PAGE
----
Patterson had five balls to bowl and off the fourth Williamson was caught and bowled, a good low two-handed catch. 136-5-27. Davies arrived to be greeted with three wides before Patterson finished the eventful 36th over. In the remaining nine overs, bowled by Patterson and Heasley Scotland scored 48 runs and lost three more wickets. Allingham and Davies kept the board moving and put on 36 in 40 balls. Then Davies went down the pitch, head up, and nicked on to the stumps off Heasley. 172-6-17. Beven was out in Patterson's last over. He was well held at the wicket by Andrew Patterson diving to his left, low and two handed. Off the last ball of the innings a two was attempted to Gillespie at long on. A superb throw ran out Allingham, who had scored 22 in 29 balls. The total was 187 for eight. The Duckworth-Lewis system then calculated that Ireland needed 192 to win. Scotland had lost overs 20 to 24, inclusive, of their 50 while Ireland had lost overs 46 to 50, inclusive.
Ireland bowled 21 wides and Patterson conceded 12 of these. In the Tournament Ireland's bowlers bowled 150 wides which, in all, conceded 164 runs. Patterson bowled 70 of these. His legal balls totalled 309. The next highest wides tally was McCrum's 22. In this innings against Scotland no bowler of the seven used bowled their full quarter of nine overs. Patterson and Heasley bowled eight each and the 16 overs went for 86 runs. Gillespie and McCrum bowled 12 overs on the first day for only 24 runs. The three slow bowlers bowled 17 overs for 73 runs.
The Irish innings got underway at 3:15 p.m. Curry and Andrew Patterson opened. Scotland opened with offspinner Beven and only in this first over were Ireland without concern. Curry hit a six and eight runs came off it. Thomson bowled the second over. His third ball would have been a wide. Curry chased it and was caught at square cover. Thomson struck again in his second over. It was eventful. There were four wides, six runs and a wicket off the last ball. Patterson flashed and was well held by wicket-keeper Davies diving two handed to his right. The next two stands both yielded 26 runs, Lewis and Benson off 43 balls, Doak and Benson off 58 balls. Lewis and Benson pushed along in singles and twos and after 10 overs the score was 45. Then Allingham came on for Beven. Lewis played a pick up shot off his legs and deep square leg did not have to move for the catch. This writer now predicted an Irish defeat!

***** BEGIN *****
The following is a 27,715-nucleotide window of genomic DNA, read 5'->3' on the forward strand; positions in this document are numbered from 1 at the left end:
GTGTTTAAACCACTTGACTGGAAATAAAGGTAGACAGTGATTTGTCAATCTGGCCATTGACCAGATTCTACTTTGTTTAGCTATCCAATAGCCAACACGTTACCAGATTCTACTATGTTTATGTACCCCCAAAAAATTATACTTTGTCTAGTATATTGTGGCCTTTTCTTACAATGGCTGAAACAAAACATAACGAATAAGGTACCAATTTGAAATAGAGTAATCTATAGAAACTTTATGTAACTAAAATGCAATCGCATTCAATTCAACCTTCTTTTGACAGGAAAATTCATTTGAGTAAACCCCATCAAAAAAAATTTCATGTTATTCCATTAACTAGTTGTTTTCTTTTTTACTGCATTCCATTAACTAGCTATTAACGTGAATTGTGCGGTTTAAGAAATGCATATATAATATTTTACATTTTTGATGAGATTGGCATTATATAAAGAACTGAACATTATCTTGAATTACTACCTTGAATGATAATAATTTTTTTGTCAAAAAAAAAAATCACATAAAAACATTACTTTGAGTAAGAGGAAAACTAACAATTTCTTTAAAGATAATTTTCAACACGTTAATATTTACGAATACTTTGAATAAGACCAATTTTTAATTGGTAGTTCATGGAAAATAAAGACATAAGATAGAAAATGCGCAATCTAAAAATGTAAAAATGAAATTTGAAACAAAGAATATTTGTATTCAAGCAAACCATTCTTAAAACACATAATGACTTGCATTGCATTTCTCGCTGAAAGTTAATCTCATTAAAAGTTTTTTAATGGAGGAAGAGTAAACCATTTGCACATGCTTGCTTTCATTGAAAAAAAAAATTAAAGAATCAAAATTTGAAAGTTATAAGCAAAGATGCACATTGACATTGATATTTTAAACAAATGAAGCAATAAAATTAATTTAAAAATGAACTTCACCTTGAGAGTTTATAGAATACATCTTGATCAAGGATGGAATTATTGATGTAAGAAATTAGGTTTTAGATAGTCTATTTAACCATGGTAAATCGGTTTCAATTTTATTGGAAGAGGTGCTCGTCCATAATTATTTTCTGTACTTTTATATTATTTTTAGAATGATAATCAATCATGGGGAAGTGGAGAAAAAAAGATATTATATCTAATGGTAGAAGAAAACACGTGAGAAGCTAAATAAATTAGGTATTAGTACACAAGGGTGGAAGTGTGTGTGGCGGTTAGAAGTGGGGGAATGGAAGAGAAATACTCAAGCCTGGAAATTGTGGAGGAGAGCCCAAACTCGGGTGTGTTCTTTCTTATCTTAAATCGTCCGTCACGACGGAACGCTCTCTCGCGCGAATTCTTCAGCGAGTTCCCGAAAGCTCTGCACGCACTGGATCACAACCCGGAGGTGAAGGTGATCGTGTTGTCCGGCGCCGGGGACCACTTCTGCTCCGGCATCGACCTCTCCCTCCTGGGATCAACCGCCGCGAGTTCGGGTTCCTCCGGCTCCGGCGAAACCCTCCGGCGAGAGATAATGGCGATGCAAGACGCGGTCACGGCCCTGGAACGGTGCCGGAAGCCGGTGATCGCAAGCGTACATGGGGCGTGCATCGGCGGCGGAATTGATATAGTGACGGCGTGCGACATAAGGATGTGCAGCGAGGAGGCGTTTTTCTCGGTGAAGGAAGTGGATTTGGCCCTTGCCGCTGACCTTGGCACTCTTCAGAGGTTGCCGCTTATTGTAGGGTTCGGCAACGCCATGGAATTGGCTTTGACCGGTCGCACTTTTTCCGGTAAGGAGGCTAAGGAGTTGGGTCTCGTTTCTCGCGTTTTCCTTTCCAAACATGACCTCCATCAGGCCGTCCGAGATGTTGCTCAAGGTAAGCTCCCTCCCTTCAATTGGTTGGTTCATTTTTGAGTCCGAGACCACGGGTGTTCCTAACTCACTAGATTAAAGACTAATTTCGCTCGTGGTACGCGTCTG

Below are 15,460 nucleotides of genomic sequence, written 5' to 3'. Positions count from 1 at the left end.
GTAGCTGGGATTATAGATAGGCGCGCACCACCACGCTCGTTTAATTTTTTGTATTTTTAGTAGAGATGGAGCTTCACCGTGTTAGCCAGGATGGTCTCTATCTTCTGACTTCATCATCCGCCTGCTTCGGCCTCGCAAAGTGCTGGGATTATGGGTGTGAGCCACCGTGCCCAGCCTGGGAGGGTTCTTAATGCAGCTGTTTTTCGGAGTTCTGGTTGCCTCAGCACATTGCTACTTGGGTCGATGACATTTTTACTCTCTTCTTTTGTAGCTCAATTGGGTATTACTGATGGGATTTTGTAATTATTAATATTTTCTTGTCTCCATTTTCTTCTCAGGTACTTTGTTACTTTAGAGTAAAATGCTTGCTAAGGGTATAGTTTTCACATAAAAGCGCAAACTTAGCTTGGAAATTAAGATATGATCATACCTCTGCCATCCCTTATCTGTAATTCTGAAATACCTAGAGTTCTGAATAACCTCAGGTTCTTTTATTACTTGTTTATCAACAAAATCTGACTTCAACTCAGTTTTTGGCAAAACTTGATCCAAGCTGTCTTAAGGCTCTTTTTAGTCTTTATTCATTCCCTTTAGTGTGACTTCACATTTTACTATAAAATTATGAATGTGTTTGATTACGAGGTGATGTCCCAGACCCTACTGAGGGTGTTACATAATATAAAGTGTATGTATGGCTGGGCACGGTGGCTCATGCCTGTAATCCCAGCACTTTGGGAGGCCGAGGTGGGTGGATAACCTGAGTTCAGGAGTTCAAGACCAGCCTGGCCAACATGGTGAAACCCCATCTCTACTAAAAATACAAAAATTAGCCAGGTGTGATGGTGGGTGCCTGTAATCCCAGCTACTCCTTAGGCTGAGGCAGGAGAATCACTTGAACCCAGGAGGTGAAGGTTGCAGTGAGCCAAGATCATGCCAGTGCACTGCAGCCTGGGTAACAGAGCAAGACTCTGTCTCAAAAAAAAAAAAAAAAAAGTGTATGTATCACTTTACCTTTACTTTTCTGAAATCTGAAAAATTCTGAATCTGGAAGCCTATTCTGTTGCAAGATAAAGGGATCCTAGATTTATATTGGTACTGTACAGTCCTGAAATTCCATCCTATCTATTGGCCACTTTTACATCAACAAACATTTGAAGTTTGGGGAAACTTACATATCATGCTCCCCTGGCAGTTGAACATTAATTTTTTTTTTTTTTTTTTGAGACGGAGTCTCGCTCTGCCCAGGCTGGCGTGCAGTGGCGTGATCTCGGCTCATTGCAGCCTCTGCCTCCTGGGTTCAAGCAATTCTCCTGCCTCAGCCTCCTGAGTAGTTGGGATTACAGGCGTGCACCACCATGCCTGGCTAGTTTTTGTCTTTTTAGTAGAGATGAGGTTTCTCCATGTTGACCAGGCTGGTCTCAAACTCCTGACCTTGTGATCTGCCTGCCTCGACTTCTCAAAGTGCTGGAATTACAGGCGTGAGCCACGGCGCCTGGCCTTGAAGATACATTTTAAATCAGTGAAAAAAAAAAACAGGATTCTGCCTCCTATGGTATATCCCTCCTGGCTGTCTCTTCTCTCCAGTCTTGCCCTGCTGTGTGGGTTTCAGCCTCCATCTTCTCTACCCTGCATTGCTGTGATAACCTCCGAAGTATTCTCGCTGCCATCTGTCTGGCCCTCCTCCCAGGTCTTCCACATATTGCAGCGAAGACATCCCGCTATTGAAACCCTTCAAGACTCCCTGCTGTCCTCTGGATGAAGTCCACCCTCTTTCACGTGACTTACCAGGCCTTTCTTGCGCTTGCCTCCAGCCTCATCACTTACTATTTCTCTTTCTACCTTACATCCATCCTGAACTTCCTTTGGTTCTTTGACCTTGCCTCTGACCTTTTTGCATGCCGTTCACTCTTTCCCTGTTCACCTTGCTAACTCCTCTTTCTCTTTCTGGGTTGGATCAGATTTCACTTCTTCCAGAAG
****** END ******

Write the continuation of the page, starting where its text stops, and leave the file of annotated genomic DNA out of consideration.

Doak scored seven off 35 balls and Benson 26 off 45 balls. Slow left armer Sheridan came on for Allingham for the 17th over at 63 for three. He took four successive wickets in his third, fourth, sixth and eighth overs. Doak swept to deep square leg where Thomson running along the boundary to his left took a very good catch. 72-4-7. Benson went down the pitch and was caught at deep mid-on. 80-5-26. Dunlop hit his first ball for a lovely straight six. He made four more off 21 balls, was dropped at the wicket, and then pushed Sheridan meekly to mid-off. 88-6-10.
Heasley and Gillespie brought up 100 in over 30 in which nine runs were scored. At 111 Heasley, trying for much-needed boundaries, was caught at long off for 18. Sheridan went off after nine overs, his full quota, with figures of four for 34. Beven returned and had Gillespie stumped at 115. 77 were now needed in 12 overs. Harrison and Mark Patterson put on 22 in 19 balls. Williamson was recalled for his third over. He finished the innings in this, the 39th over. Mark Patterson, first ball, and Harrison, last ball, were both caught off skiers. In all nine were caught and one stumped.
It was a great day for Scotland and Smith got the Man-of-the-Match Award.
The final at Tenaga was a great match. Kenya scored 241 on the first day in 50 overs. Then more rain. There was time for 25 overs on the second day. By ordinary run rate system Bangladesh would have needed 121. Duckworth-Lewis set the target at 166. Bangladesh won by scoring a single off the last ball.
- Derek Heasley
- Scotland's Mike Smith watched by Andy Patterson
- Neil Doak
- Justin Benson avoids a drive from Scotland's Greig Williamson
- Neil Doak's spectacular attempt at a run out
- Desperate measures to dry the ground
- Ground repairs after the rain had cleared
- Lots of cleaning uo to be done by hand
- Decker Curry
- Ireland captain Justin Benson watched by Alec Davies
- Garfield Harrison
- Neil Doak and Scotland wicketkeeper Alex Davies
- Scotland skipper George Salmond receives the 3rd Place award
- The Scotland team and coach Jim Love celebrate